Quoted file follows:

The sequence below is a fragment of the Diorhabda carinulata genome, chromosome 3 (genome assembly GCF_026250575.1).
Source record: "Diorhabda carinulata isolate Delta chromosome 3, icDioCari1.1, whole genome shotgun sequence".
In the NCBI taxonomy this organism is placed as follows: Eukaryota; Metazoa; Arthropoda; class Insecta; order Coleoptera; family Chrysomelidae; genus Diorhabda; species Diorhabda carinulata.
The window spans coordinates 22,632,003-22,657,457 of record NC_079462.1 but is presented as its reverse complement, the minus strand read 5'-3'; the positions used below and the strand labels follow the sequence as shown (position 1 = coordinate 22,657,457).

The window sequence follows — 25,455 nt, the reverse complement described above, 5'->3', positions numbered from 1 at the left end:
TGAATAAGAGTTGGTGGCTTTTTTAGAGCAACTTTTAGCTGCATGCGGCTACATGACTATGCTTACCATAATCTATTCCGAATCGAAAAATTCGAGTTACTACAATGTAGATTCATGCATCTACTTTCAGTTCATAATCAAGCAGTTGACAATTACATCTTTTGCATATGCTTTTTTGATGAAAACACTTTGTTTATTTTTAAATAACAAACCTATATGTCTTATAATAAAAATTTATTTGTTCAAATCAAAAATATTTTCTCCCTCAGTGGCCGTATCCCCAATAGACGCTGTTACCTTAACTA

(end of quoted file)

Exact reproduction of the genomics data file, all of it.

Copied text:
The sequence below is a fragment of the Diorhabda carinulata genome, chromosome 3 (genome assembly GCF_026250575.1).
Source record: "Diorhabda carinulata isolate Delta chromosome 3, icDioCari1.1, whole genome shotgun sequence".
In the NCBI taxonomy this organism is placed as follows: Eukaryota; Metazoa; Arthropoda; class Insecta; order Coleoptera; family Chrysomelidae; genus Diorhabda; species Diorhabda carinulata.
The window spans coordinates 22,632,003-22,657,457 of record NC_079462.1 but is presented as its reverse complement, the minus strand read 5'-3'; the positions used below and the strand labels follow the sequence as shown (position 1 = coordinate 22,657,457).

The window sequence follows — 25,455 nt, the reverse complement described above, 5'->3', positions numbered from 1 at the left end:
TGAATAAGAGTTGGTGGCTTTTTTAGAGCAACTTTTAGCTGCATGCGGCTACATGACTATGCTTACCATAATCTATTCCGAATCGAAAAATTCGAGTTACTACAATGTAGATTCATGCATCTACTTTCAGTTCATAATCAAGCAGTTGACAATTACATCTTTTGCATATGCTTTTTTGATGAAAACACTTTGTTTATTTTTAAATAACAAACCTATATGTCTTATAATAAAAATTTATTTGTTCAAATCAAAAATATTTTCTCCCTCAGTGGCCGTATCCCCAATAGACGCTGTTACCTTAACTA